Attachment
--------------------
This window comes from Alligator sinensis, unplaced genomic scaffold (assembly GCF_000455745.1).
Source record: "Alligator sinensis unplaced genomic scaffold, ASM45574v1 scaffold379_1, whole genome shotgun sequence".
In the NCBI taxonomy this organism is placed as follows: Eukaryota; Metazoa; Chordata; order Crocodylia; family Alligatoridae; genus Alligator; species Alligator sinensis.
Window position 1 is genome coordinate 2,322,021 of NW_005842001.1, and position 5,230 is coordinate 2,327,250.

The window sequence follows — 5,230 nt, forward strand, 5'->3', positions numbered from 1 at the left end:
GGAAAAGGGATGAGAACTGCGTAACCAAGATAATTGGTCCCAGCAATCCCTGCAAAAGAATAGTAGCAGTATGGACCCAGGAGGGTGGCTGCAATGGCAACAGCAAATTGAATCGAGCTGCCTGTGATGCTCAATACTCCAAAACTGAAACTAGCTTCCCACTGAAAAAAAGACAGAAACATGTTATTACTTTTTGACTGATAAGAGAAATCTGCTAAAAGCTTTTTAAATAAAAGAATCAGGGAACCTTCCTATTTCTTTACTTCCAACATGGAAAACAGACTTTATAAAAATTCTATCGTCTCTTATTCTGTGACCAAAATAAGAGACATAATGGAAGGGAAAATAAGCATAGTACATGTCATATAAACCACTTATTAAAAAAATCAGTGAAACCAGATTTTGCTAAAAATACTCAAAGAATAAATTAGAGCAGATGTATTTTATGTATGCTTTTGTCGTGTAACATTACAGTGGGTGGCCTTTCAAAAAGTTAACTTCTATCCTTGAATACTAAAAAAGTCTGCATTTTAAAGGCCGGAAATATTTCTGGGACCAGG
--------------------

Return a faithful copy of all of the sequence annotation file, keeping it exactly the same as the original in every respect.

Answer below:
This window comes from Alligator sinensis, unplaced genomic scaffold (assembly GCF_000455745.1).
Source record: "Alligator sinensis unplaced genomic scaffold, ASM45574v1 scaffold379_1, whole genome shotgun sequence".
In the NCBI taxonomy this organism is placed as follows: Eukaryota; Metazoa; Chordata; order Crocodylia; family Alligatoridae; genus Alligator; species Alligator sinensis.
Window position 1 is genome coordinate 2,322,021 of NW_005842001.1, and position 5,230 is coordinate 2,327,250.

The window sequence follows — 5,230 nt, forward strand, 5'->3', positions numbered from 1 at the left end:
GGAAAAGGGATGAGAACTGCGTAACCAAGATAATTGGTCCCAGCAATCCCTGCAAAAGAATAGTAGCAGTATGGACCCAGGAGGGTGGCTGCAATGGCAACAGCAAATTGAATCGAGCTGCCTGTGATGCTCAATACTCCAAAACTGAAACTAGCTTCCCACTGAAAAAAAGACAGAAACATGTTATTACTTTTTGACTGATAAGAGAAATCTGCTAAAAGCTTTTTAAATAAAAGAATCAGGGAACCTTCCTATTTCTTTACTTCCAACATGGAAAACAGACTTTATAAAAATTCTATCGTCTCTTATTCTGTGACCAAAATAAGAGACATAATGGAAGGGAAAATAAGCATAGTACATGTCATATAAACCACTTATTAAAAAAATCAGTGAAACCAGATTTTGCTAAAAATACTCAAAGAATAAATTAGAGCAGATGTATTTTATGTATGCTTTTGTCGTGTAACATTACAGTGGGTGGCCTTTCAAAAAGTTAACTTCTATCCTTGAATACTAAAAAAGTCTGCATTTTAAAGGCCGGAAATATTTCTGGGACCAGG